Police were called to the Vienna’s Freeman House a few days ago after human feces was found in a closet.
The defecation happened at some point this past Friday or Saturday, according to Vienna police.
“An employee reported that an unknown person took a bucket into a closet in the store and defecated in it,” according to today’s Vienna crime report. No additional information was immediately available.
The Freeman House Store and Museum at 131 Church Street NE is described as “a historic country store that gives visitors an opportunity to step back in time to experience what general stores in Virginia once looked like.”
Photo via Historic Vienna Inc.
After a moratorium on new applications and a long series of discussions, the Town of Vienna is ready for the public debut of the new Maple Avenue Commercial (MAC) zoning changes at two workshops next week.
The community workshops will be held from 6-8 p.m. on Friday, March 29, and from 11 a.m.-1 p.m. on Saturday, March 30 at the Vienna Community Center (120 Cherry Street SE).
The workshops will demonstrate how the community feedback has been translated into changes in the design guidelines, according to the Town of Vienna newsletter.
Some of the first changes proposed addressed the scaling of buildings, one of the biggest topics of controversy in last year’s MAC debates. Further changes have been added over the last month of workshops between the Town Council, Planning Commission and Board of Architectural Review.
The workshops are scheduled to be “open house” style, meaning residents can drop in and leave at any point. No formal presentations are planned.
Image via Town of Vienna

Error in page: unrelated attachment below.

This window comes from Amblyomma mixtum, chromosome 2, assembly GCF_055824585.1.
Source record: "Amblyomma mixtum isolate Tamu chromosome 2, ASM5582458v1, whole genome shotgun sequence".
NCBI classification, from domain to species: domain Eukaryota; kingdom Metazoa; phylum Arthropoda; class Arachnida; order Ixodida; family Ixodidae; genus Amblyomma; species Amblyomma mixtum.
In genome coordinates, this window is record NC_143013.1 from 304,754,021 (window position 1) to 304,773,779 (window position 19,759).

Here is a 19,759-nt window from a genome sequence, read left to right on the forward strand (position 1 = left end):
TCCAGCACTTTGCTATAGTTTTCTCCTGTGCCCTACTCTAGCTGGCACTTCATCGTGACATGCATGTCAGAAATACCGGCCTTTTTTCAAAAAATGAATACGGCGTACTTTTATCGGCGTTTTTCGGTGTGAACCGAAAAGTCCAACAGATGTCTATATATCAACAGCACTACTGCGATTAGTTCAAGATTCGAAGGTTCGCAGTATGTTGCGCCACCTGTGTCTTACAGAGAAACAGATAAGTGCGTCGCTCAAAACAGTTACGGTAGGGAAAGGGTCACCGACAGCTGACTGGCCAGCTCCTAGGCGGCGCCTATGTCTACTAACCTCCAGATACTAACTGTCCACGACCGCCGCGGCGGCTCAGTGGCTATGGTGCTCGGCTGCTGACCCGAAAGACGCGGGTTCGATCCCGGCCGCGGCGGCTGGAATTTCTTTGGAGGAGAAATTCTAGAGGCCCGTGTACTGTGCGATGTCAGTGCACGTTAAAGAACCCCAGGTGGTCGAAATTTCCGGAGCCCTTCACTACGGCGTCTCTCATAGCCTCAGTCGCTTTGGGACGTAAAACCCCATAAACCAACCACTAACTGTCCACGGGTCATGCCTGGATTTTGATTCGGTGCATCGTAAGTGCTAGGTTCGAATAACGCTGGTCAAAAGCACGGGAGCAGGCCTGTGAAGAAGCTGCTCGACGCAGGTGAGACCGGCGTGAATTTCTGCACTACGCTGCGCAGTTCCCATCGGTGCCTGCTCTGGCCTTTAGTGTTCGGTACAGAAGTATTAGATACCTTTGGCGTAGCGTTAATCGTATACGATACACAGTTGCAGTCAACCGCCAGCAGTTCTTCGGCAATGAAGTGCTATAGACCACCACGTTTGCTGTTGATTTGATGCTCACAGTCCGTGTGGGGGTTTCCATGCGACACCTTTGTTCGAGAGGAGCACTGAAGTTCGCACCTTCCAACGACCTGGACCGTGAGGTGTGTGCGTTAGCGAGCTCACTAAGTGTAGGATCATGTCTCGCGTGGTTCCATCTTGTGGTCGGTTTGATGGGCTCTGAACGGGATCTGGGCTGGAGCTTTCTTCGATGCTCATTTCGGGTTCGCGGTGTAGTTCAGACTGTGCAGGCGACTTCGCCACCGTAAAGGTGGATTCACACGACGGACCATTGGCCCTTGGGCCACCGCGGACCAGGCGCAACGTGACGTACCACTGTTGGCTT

The New York School of Arts — formerly Open Art Studio — has a new home in Vienna at 320 Maple Ave E.
The school, founded ten years ago, is focused on individual-based education in art and design with faculty from programs like Brown and Columbia universities.
The studio had previously been located at 225 Mill St NE.
The school programs range from art programs for children to portfolio reviews for students applying to arts programs.
Registration is currently open for the art foundation summer camp, aimed at students in grades 6 through 8. Classes range from $245 for children under two years old to $760 for older students.
Photo via Facebook
The restaurant offers a variety of chicken options, from quarter-portions for $5.49 to whole chickens and three sides for $24.99, as well as salads, sandwiches, and sides like rice and plantains.
Nelson Barrios, one of the partners opening the restaurant, repeated the old real estate axiom for opening in Vienna: “location, location, location.” Barrios said he didn’t see anything quite like Keiko available in Vienna. (Don Pollo, a Peruvian chicken chain that opened a few blocks south in January, said the same thing).
Barrios said, for the most part, it was easy to get started in Vienna, though some of the administrative issues along the way were stressful.
“But once that’s done, you get to the fun part,” Barrios said. “It’s the reason someone wants to open a restaurant in the first place.”
Barrios encouraged Vienna residents to come in and try the chicken. Among the sides, Barrios said one of the more unique was “Tallarin Saltado” — a Peruvian stir fry noodle dish with green peppers and onions.
Five months after it was destroyed in a fire, the ruined husk of the Marco Polo restaurant building in Vienna has finally been completely demolished.
It’s unclear when demolition began, but by March 19 most of the rubble had been removed from the site.
The restaurant was originally built in 1954. In 2015, local developer Doug D’Alexander applied to have the lot redeveloped as Vienna Market, but the application failed. A more scaled-down version was presented in 2017 and was approved.
The development plans were complicated an alleged intentionally-set fire that gutted the building. Two teenagers were later arrested and charged with setting the fire as part of a vandalism spree.
The charred remains were left as a visible blight along Maple Avenue, though Vienna staff said plans for development are still in the works.